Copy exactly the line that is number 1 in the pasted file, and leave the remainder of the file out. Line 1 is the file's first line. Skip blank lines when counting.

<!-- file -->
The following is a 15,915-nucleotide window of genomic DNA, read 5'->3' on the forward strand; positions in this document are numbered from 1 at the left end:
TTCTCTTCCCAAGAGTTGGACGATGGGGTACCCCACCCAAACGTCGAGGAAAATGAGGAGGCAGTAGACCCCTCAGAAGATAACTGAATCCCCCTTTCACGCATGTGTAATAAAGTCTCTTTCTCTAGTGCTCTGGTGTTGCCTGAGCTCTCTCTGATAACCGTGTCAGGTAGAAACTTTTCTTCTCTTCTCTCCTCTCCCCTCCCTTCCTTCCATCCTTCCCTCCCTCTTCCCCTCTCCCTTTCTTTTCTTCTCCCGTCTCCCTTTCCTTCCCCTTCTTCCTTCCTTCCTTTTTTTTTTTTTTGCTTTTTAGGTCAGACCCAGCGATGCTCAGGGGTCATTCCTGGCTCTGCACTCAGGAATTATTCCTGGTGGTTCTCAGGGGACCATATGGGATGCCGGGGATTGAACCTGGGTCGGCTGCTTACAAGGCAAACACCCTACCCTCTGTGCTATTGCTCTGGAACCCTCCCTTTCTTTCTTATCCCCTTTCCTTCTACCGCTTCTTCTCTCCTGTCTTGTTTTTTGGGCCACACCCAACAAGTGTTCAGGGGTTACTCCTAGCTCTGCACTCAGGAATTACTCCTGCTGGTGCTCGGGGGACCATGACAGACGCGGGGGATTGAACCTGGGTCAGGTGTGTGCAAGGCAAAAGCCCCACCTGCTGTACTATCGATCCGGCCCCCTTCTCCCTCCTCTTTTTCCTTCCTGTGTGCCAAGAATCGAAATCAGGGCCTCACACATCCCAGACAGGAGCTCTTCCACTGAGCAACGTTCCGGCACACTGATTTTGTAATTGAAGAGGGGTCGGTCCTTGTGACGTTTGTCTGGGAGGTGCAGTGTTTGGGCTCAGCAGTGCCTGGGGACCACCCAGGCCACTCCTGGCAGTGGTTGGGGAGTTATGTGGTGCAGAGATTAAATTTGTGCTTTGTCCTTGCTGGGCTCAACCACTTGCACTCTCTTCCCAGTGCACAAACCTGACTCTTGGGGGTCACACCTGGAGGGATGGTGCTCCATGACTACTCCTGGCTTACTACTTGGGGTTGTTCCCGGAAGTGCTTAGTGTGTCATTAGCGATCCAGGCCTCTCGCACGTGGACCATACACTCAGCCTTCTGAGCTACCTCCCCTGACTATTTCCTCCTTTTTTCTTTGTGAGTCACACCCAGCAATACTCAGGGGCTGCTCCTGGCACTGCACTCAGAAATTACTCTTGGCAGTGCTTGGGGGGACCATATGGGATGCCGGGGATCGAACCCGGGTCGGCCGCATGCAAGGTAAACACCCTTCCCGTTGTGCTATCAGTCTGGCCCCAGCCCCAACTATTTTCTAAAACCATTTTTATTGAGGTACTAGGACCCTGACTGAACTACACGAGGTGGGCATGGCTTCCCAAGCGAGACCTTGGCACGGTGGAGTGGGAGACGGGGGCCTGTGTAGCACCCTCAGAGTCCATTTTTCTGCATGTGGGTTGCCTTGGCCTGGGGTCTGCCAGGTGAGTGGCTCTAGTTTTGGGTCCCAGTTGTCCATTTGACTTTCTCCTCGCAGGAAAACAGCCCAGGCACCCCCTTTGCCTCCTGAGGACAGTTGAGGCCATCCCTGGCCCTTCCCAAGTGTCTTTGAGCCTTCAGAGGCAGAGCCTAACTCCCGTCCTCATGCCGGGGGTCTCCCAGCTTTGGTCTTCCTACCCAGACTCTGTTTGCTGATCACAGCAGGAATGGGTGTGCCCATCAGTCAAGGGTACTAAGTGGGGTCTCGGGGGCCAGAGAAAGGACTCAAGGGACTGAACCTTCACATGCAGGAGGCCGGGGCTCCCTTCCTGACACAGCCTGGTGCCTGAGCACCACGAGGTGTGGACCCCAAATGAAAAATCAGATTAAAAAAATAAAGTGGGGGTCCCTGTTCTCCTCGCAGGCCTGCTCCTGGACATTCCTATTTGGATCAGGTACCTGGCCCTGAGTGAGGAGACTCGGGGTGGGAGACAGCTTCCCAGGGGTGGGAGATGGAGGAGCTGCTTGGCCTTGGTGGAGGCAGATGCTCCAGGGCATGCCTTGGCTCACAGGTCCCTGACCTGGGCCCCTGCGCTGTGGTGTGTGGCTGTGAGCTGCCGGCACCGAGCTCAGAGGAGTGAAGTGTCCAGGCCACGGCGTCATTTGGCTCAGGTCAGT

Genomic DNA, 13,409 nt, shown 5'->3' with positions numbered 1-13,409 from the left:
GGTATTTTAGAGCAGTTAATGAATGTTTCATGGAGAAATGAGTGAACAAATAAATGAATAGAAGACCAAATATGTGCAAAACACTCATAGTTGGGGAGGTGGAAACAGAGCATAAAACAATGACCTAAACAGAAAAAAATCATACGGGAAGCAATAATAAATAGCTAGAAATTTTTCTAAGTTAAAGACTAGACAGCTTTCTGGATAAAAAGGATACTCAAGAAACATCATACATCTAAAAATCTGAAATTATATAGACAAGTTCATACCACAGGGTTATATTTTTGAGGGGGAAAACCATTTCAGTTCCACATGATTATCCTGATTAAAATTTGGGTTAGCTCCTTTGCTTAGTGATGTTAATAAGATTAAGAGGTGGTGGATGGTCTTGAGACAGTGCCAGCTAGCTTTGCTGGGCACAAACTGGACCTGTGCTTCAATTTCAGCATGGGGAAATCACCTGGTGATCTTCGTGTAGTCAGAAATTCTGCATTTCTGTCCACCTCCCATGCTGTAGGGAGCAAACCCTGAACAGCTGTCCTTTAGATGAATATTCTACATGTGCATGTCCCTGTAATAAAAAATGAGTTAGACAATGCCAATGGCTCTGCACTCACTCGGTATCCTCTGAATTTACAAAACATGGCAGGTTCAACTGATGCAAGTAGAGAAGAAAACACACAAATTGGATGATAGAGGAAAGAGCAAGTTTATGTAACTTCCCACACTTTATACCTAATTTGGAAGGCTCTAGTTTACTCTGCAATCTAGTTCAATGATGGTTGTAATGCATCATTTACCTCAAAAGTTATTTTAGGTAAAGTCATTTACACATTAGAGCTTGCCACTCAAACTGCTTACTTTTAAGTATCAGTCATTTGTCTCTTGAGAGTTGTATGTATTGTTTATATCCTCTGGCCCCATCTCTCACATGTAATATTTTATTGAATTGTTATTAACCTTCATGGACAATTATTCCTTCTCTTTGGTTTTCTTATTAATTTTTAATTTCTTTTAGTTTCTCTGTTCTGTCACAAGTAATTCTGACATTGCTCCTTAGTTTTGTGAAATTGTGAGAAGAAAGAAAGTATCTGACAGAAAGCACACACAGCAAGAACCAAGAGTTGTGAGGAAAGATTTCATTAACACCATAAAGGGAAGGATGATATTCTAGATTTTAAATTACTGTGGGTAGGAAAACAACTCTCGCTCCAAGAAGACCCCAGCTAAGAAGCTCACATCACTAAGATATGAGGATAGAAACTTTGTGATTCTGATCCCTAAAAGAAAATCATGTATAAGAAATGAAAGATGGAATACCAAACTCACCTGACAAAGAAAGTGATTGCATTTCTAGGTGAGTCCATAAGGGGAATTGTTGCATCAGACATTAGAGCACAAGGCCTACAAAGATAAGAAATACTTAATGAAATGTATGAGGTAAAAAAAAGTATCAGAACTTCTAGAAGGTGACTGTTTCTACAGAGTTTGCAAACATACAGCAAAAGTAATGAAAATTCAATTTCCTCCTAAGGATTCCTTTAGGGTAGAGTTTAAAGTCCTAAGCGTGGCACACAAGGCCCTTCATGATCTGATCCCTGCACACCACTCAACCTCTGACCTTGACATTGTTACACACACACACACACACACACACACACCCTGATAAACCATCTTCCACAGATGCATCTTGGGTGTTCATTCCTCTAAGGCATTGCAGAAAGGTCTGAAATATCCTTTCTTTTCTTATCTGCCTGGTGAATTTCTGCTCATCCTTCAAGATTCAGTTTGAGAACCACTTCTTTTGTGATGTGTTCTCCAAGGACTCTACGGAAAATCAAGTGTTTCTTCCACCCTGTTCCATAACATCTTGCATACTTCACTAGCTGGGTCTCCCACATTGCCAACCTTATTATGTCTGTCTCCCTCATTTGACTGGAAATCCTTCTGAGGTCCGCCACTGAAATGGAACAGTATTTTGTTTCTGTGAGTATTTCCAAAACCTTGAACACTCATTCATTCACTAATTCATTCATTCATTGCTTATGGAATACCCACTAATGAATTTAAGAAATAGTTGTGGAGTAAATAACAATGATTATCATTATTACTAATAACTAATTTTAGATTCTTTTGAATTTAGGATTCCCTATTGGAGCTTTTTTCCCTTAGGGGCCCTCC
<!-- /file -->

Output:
The following is a 15,915-nucleotide window of genomic DNA, read 5'->3' on the forward strand; positions in this document are numbered from 1 at the left end: